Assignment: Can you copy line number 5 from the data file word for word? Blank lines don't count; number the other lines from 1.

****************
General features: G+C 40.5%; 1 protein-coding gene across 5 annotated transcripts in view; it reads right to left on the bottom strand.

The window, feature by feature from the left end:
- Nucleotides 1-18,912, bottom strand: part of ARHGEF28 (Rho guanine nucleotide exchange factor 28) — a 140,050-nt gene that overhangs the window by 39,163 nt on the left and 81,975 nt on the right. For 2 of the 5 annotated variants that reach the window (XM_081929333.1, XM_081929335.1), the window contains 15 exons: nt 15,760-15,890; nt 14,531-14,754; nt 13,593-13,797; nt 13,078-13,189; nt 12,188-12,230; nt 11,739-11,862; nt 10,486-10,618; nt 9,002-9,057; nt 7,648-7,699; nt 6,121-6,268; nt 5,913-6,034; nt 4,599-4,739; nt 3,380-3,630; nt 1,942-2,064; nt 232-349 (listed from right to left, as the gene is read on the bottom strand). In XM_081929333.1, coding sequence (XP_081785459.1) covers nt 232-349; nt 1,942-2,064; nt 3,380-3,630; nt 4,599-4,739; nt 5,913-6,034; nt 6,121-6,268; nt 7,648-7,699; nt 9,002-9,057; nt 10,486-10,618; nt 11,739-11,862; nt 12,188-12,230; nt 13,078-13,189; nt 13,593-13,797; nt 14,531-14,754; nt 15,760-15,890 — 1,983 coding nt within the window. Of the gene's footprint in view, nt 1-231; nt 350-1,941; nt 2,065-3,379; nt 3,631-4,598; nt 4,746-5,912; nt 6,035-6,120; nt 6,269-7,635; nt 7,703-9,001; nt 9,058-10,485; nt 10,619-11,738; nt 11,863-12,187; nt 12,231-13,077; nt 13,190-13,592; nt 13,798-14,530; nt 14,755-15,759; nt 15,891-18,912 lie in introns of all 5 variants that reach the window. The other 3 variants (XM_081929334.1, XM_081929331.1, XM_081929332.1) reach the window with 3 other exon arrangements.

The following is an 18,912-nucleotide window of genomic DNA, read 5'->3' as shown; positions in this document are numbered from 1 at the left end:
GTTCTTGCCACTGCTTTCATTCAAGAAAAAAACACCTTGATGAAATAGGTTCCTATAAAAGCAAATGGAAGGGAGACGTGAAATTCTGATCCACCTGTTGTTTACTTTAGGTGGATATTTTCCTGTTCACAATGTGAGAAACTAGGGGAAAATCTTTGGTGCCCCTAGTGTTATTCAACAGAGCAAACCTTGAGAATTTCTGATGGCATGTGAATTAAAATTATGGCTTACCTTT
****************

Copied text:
GTTCTTGCCACTGCTTTCATTCAAGAAAAAAACACCTTGATGAAATAGGTTCCTATAAAAGCAAATGGAAGGGAGACGTGAAATTCTGATCCACCTGTTGTTTACTTTAGGTGGATATTTTCCTGTTCACAATGTGAGAAACTAGGGGAAAATCTTTGGTGCCCCTAGTGTTATTCAACAGAGCAAACCTTGAGAATTTCTGATGGCATGTGAATTAAAATTATGGCTTACCTTT